4. Closely observe your baby over the next few days. Note any changes in behavior: increased sleepy time, less interest in feeding, or lack of wet diapers. These could indicate less milk consumption.
  5. Try to prevent any chance of this happening again. 
  6. Consider using formula for a few days until you can be more confident that the THC has completely left your body. This can assure you that your baby won't be exposed to any residual traces of cannabis.

Contact your doctor or pediatrician for more advice. You can also discuss how long to abstain from cannabis before resuming breastfeeding based on the dose you ingested. When you’re done with breastfeeding, our collection of Delta 9 gummies awaits you. 

New moms often struggle with anxiety, depression, and general emotional overwhelm in postpartum depression. Microdosing can alleviate symptoms of anxiety, while higher doses may have the opposite effects. Our low-dose Relax Plus gummies can help during the long days with a new babe, quieting all those big feelings. 

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What are the benefits of microdosing cannabis?

Delta 9 is safe at lower doses and allows you to consume cannabis in a controlled way that helps alleviate the symptoms of many medical conditions while remaining productive and functional the next day. 

Here are some of the reasons why microdosing cannabis can be beneficial: 

  1. Low-dose THC edibles seem to help dementia patients by promoting the creation of new neurons in the brain. This process is called neurogenesis and is super important for keeping your brain healthy.
  2. Microdosing edibles can provide relief for irritable bowel syndrome symptoms. According to research, small amounts of cannabis can reduce inflammation and modulate gut function without causing the psychoactive effects associated with higher THC doses.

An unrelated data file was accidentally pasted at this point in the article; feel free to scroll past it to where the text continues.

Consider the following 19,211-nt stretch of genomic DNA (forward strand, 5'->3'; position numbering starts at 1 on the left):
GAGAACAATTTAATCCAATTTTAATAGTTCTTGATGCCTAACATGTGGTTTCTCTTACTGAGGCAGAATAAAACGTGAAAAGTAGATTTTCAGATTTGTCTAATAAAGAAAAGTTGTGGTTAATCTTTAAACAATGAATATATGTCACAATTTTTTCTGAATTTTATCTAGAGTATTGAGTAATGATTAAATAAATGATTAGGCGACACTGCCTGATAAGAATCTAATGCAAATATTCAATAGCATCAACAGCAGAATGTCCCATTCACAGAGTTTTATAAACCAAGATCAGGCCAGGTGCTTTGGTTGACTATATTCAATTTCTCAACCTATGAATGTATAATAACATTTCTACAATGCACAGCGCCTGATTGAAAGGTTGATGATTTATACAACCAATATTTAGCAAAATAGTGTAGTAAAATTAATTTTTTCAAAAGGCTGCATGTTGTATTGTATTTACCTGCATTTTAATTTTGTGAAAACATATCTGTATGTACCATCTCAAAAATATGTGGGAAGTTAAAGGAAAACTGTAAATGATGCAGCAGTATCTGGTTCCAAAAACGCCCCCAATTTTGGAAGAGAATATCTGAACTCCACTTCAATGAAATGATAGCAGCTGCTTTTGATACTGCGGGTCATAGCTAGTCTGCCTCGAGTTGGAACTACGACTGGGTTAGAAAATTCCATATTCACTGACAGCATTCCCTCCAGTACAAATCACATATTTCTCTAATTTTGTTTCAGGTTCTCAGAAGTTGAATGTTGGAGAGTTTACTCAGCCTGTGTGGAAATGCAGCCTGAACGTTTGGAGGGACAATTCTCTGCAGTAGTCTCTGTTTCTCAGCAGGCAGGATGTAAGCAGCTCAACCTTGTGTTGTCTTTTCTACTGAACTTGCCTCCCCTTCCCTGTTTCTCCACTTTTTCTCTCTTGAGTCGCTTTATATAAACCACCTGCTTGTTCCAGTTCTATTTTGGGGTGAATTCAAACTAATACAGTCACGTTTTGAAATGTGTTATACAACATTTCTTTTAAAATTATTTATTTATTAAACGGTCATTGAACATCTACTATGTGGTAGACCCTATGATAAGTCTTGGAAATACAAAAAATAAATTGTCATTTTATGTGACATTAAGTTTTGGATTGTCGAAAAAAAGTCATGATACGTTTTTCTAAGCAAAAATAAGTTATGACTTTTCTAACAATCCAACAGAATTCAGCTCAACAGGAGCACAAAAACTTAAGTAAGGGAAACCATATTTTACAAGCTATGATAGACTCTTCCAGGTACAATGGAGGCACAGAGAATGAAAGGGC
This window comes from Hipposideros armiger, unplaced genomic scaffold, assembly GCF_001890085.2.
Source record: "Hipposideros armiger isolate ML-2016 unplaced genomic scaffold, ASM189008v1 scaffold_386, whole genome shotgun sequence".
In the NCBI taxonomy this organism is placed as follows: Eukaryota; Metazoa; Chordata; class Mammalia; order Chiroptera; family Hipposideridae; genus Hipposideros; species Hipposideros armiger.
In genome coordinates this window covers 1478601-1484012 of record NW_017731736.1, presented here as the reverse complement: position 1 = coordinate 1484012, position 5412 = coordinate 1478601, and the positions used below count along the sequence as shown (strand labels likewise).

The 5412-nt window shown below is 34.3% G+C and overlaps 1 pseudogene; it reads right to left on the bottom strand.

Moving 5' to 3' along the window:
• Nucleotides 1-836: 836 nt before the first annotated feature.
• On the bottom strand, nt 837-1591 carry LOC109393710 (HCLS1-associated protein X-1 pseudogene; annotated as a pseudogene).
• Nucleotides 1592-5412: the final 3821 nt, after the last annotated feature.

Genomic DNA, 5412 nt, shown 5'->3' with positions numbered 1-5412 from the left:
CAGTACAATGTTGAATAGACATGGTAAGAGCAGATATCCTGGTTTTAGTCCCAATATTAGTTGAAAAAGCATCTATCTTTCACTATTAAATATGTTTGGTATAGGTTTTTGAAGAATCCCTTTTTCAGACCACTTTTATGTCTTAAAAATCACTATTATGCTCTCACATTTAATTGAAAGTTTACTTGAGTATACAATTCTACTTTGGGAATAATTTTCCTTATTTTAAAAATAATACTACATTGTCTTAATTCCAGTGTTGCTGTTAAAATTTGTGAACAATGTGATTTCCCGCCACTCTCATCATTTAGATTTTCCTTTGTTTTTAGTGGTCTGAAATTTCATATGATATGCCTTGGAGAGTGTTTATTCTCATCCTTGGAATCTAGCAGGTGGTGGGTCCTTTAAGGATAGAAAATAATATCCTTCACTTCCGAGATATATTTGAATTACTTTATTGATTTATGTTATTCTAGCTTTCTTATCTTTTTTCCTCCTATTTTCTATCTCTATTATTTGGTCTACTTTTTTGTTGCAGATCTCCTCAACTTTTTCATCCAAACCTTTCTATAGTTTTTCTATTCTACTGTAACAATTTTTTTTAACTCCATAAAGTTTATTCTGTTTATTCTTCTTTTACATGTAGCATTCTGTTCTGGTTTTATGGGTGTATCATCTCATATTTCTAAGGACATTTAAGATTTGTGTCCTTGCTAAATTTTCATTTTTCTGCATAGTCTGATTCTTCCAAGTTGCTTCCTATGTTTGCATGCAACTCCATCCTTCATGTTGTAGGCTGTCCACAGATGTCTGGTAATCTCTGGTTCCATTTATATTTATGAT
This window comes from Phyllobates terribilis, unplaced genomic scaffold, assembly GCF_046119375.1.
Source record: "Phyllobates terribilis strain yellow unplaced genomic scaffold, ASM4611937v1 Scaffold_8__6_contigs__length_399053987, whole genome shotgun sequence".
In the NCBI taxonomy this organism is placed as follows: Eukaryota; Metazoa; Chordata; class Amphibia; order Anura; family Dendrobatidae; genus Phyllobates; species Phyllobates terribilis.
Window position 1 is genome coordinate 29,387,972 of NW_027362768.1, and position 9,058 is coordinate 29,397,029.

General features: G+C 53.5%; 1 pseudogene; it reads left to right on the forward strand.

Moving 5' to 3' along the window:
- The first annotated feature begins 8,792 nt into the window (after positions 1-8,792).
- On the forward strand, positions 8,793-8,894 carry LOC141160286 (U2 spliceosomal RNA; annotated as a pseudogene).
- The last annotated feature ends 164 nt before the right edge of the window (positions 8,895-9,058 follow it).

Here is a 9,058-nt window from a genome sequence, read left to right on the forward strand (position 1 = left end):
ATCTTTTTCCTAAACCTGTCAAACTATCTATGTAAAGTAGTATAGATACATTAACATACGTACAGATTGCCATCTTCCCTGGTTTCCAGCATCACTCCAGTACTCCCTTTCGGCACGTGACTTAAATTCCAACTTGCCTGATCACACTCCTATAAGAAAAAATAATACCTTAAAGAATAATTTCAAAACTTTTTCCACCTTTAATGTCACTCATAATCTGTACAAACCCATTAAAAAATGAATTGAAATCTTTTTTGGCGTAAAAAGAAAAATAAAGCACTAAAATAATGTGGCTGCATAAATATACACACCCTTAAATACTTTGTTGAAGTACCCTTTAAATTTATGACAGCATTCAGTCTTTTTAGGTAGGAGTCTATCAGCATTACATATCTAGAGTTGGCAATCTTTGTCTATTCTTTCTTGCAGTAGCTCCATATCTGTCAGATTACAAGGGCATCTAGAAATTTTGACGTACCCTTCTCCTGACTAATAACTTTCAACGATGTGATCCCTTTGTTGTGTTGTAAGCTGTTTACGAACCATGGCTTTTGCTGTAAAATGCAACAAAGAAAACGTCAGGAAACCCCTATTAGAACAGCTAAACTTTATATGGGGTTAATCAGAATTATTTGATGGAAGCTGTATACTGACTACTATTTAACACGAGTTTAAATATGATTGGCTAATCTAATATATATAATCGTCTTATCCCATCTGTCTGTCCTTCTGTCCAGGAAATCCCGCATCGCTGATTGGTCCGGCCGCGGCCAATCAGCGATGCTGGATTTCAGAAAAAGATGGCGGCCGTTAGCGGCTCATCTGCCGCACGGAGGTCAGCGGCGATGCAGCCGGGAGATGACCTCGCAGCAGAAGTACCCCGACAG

3. Cannabis edibles have been shown to ease fibromyalgia symptoms by targeting pain receptors and promoting relaxation. They help relax your muscles, alleviate pain, and even help people with fibromyalgia sleep better.
  4. Low amounts of THC can fight social anxiety, post-traumatic stress disorder (PTSD), stage fright, and panic disorders. 

In addition to these (and many other) health benefits of our low-dose edibles, there are other advantages: 

  • With edibles, you always know how much THC you’re consuming because each one is infused with an exact milligram amount.
  • Gummies take anywhere from 30 to 120 minutes to kick in. While that is more time than smoking or vaping, the effects of gummies tend to stick longer
  • There’s no inhaling hot smoke or mystery vape chemicals. That’s a win for your lungs and the entire respiratory system. 
  • Our edibles are very discreet to use. You just pop one in your mouth and enjoy the delicious flavors.

If you’re struggling with sleep, our Sleep Plus edibles can help. They make you feel calm and relaxed as you drift seamlessly off to dreamland. That’s what only 2 milligrams of Delta 9 THC can do (paired with CBD, of course). 

Once your baby is weaned off, don’t forget to try out our collection of THC drink recipes. Each of our cannabis mocktails is buzzed with our low-dose liquid THC drops. Don’t worry, our buzztails are all straightforward and quick to make, so they won’t interfere with your busy new-mom schedule.

Get the best cannabis edibles from nama (post-breastfeeding)

Don't settle for mystery ingredients or exaggerated claims. Let rigorous testing and verifiable results guide you to the highest quality edibles. Shop at nama and experience the difference quality makes. Our cannabis products are lab-tested to ensure safety and deliver measurable doses you can trust. 

Many cannabis products on the market contain contaminants such as heavy metals, pesticides, fungi, and bacteria that can be harmful. These contaminants are not regulated or tested for safety and have been linked to toxic effects on the liver, kidneys, and nervous system.